Search Images Maps Play YouTube News Gmail Drive More »
Sign in
Screen reader users: click this link for accessible mode. Accessible mode has the same essential features but works better with your reader.

Patents

  1. Advanced Patent Search
Publication numberUS5911619 A
Publication typeGrant
Application numberUS 08/824,747
Publication dateJun 15, 1999
Filing dateMar 26, 1997
Priority dateMar 26, 1997
Fee statusPaid
Publication number08824747, 824747, US 5911619 A, US 5911619A, US-A-5911619, US5911619 A, US5911619A
InventorsCyprian Emeka Uzoh, James Mckell Edwin Harper
Original AssigneeInternational Business Machines Corporation
Export CitationBiBTeX, EndNote, RefMan
External Links: USPTO, USPTO Assignment, Espacenet
Apparatus for electrochemical mechanical planarization
US 5911619 A
Abstract
A method of planarizing a layer of a workpiece such as a semiconductor wafer includes rotating the layer against an electrolytic polishing slurry and flowing an electrical current through the slurry and through only one major side and/or minor sides of the layer, to remove portions of the layer. The one major side carries no microelectronic components which might be damaged by the current. At least a part of each step of rotating and of flowing occurs simultaneously. An apparatus for planarizing a layer includes a rotatable workpiece carrier, a rotatable platen arranged proximately to the carrier, a polishing pad mounted on the platen, and workpiece electrodes. The workpiece electrodes are movably attached to the carrier so as to engage electrically the minor sides of a layer when a workpiece is held on the carrier.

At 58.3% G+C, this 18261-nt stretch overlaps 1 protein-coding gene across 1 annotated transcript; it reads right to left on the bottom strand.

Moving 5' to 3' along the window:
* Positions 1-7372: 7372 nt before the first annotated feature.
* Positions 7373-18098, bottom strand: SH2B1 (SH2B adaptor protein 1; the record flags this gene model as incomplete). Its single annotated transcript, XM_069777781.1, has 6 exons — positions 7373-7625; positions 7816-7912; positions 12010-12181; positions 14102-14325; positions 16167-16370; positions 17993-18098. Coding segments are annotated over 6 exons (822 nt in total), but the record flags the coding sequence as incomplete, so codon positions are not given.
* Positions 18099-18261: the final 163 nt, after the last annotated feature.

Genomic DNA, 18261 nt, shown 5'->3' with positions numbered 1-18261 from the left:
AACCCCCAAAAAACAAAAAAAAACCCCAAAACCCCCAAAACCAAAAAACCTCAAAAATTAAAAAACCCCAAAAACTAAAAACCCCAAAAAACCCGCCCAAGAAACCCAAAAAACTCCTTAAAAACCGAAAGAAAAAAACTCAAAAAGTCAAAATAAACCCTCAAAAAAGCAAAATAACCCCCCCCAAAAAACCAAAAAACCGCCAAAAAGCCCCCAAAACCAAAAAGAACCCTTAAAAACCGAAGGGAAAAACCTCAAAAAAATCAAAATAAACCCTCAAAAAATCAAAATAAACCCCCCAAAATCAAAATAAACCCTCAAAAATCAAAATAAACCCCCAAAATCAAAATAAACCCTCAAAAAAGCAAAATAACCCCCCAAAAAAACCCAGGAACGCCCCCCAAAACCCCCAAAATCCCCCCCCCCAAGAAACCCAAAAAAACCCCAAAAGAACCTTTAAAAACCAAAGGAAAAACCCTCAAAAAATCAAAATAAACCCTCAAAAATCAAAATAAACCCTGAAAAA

Images(12)
Previous page
Next page
Claims(20)
What is claimed is:
1. An apparatus for planarizing a workpiece, the workpiece having minor sides formed partly of a layer to be planarized, said apparatus comprising:
a workpiece carrier;
a rotatable platen disposed proximate to said workpiece carrier;
a polishing pad disposed on said rotatable platen, and
workpiece electrodes disposed on said workpiece carrier, said workpiece electrodes being arranged and dimensioned such that said workpiece electrodes contact the layer at only the minor sides of a workpiece when the workpiece is carried on said workpiece carrier during a normal operation of said apparatus.
2. The apparatus as claimed in claim 1, further comprising a container, and a means for providing fluid communication between said container and said polishing pad.